seed head weevil

widespread in northern CA


Accidental introduction, found in CA in 2014. Not a permitted agent.

Puccinia punctiformis

Canada thistle rust



Present but not intentionally released – experimental use permit for CA in 2019

Terellia ruficauda

seed head fly

Widespread in Siskiyou, Lassen, Modoc cos.


Accidental introduction, found in CA in 1942. Not a permitted agent.

Urophora cardui

gall fly

recovered in Siskiyou and Lassen cos.


First released in CA in 1977

Rhinocyllus conicus

seed head weevil



Released as an agent on musk thistle. Not a permitted agent.

How the Technique Is Employed

The stem gall fly has too little impact in California to be recommended for use as a control organism. Collect galls in the fall, winter or early spring and place them at new sites. It would be best to rear out adults indoors in a cage to prevent the unintentional movement of parastoids.

Of the permitted insects, the stem weevil holds the most promise. Adults should be collected in early spring to release when stems are short (<2 in. tall). Use fingers, forceps or aspirator.

The fall inoculation of the Canada thistle rust has shown good results in Colorado where summer rains are common. Whether it will work in California is under study.

The two seed head insects likely occur at most infestations of Canada thistle in Siskiyou and Lassen counties. Look for signs of the seed head weevil by examining old flower heads for the presence of a small white larva when opened. These insects invaded California on their own and are not permitted for release. The weevil is known to attack at least 4 species of native thistles (Cirsium spp.) in other western states, but in California it has been found only on Canada thistle to date.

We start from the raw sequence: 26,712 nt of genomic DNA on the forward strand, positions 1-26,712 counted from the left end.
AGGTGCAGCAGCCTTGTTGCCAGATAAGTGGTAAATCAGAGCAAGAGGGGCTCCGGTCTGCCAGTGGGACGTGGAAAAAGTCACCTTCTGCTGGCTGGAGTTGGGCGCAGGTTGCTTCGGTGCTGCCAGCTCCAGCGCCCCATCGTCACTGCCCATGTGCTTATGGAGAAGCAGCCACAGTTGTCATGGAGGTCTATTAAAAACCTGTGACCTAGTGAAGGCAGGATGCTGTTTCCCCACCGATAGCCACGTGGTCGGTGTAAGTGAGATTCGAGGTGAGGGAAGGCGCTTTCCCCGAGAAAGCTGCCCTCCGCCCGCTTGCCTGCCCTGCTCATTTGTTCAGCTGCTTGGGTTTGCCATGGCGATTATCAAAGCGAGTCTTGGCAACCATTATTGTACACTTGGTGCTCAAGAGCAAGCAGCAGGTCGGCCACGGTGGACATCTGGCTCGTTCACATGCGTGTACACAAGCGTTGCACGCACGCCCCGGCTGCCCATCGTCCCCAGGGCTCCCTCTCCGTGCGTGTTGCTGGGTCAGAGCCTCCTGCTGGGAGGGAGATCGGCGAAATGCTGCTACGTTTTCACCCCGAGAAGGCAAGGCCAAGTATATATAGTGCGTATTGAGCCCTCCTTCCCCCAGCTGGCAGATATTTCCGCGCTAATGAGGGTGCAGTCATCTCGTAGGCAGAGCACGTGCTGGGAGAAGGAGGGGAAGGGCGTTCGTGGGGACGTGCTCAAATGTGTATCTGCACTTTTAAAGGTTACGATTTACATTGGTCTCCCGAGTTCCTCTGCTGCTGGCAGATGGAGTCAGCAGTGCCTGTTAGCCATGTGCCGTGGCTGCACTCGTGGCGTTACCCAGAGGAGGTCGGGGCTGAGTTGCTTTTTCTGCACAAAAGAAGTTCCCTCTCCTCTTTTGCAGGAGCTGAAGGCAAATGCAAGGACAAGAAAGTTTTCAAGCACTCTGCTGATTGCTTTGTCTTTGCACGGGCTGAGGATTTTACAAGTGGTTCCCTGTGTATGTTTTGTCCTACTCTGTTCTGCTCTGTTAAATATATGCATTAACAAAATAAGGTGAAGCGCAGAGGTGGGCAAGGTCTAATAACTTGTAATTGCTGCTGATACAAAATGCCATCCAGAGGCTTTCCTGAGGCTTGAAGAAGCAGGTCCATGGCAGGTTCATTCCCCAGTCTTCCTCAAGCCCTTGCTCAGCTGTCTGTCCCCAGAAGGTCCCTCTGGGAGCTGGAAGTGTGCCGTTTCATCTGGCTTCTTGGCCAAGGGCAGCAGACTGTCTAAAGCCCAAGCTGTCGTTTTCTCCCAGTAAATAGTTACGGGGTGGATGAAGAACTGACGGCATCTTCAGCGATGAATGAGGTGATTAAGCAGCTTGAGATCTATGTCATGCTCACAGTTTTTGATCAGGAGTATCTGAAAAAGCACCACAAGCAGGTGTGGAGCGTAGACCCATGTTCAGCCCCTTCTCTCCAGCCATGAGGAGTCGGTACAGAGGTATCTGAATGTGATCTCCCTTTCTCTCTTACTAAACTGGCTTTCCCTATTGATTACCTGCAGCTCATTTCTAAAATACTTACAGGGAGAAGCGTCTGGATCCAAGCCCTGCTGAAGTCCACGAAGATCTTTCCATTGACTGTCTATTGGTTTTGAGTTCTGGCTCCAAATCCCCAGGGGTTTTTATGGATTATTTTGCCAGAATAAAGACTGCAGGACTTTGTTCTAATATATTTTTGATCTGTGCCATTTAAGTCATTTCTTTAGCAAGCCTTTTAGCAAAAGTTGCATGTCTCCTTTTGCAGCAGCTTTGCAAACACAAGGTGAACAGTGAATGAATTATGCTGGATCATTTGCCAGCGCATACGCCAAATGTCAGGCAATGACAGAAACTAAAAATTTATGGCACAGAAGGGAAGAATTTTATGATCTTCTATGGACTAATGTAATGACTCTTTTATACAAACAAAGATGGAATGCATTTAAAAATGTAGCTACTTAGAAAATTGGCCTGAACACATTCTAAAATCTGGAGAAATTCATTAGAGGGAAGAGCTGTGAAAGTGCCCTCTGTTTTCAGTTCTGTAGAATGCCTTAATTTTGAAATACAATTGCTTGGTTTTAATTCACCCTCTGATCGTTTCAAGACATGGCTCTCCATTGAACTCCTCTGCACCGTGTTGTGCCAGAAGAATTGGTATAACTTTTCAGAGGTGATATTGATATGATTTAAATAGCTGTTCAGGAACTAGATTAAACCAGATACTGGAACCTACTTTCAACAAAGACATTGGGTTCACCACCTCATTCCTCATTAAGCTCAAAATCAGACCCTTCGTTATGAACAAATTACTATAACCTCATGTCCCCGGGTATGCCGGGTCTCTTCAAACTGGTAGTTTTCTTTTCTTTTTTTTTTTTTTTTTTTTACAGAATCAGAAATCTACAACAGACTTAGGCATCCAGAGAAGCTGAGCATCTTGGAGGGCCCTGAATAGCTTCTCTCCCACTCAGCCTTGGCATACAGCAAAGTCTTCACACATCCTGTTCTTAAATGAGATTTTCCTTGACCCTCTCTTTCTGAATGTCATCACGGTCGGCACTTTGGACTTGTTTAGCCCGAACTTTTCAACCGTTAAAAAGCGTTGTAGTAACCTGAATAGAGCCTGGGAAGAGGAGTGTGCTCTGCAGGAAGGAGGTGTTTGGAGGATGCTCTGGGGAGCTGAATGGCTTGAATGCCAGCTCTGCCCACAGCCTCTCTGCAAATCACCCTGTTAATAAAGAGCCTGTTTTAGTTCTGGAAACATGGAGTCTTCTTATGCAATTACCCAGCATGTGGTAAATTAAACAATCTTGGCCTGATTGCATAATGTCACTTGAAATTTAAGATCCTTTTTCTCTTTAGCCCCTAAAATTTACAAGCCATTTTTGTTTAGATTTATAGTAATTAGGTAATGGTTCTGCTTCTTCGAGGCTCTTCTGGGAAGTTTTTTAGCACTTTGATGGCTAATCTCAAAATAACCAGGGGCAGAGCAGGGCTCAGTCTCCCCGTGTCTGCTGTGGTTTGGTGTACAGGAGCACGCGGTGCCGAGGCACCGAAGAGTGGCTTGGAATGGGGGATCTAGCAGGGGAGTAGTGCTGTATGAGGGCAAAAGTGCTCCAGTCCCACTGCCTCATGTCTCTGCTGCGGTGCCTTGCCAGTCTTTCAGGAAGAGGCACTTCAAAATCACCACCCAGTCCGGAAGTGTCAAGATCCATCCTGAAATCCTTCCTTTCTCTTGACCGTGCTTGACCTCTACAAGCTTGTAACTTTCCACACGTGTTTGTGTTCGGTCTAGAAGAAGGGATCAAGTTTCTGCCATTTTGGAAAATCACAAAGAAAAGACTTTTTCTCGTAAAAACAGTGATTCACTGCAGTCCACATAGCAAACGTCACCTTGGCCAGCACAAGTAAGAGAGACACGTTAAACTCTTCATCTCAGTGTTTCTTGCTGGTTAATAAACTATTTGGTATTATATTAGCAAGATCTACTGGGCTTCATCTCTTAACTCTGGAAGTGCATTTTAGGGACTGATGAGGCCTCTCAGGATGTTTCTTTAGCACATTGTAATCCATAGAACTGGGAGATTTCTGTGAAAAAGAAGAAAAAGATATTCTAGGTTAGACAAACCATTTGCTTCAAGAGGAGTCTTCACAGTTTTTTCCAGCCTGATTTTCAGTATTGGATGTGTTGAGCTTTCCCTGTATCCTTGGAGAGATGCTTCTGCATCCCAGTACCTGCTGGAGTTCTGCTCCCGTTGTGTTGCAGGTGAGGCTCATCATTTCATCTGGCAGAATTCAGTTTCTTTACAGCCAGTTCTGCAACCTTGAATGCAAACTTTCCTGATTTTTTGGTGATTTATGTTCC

Special Tips

Dead plants with seed heads laying on the ground at the end of the season may contain live insect larvae, so it is best not to remove them until adults have finished emergence in the spring.


The stem weevil, stem gall fly, rust, and the adventive seed head fly attack only Canada thistle and have not been found on native thistles.

The seed head weevil has been reported to attack four nontarget native thistles (Cirsiumspp.) in the western USA. However, in a recent survey in California, it was found only on Canada thistle and not on any native thistle species.

Where Can I Get These?

The use of the rust as a control agent is currently under study and not available for general distribution.

Commercial vendor of the Canada thistle stem weevil:
Integrated Weed Control (1-888-319-1632) website: www.integratedweedcontrol.com


Coombs, E.M., J.K. Clark, G.L. Piper, and A.F. Cofrancesco, Jr. 2004. Biological Control of Invasive Plants in the United States. Western Society of Weed Science, Oregon State Univ. Press, Corvallis.

Pitcairn, M.J. 2018. Weed biological control in California, USA: review of the past and prospects for the future. BioControl 63: 349-359.doi.org/10.1007/s10526-018-9884-6

Villegas B., C. Gibbs, J. Aceves, M.J. Pitcairn. 2015. Release of the root weevil, Ceutorhynchus litura, on Canada thistle in northern California. In: Pickett, C.H. (ed.) Biological Control Program Annual Summary, 2011-12. California Department of Food and Agriculture, Plant Health and Pest Prevention Services, Sacramento, CA, pp. 47-48.

Winston, R., R. Hansen, M. Schwarzlander, E. Coombs, C. B. Randall, and R. Lym. 2008. Biology and Biological Control of Exotic True Thistles. USFS Forest Health Technology Enterprise Team, FHTET-2007-05. 130pp.

Contributing Authors

Dr. Michael J. Pitcairn, Program Manager, California Department of Food and Agriculture

Dr. Lincoln Smith, Research Entomologist, USDA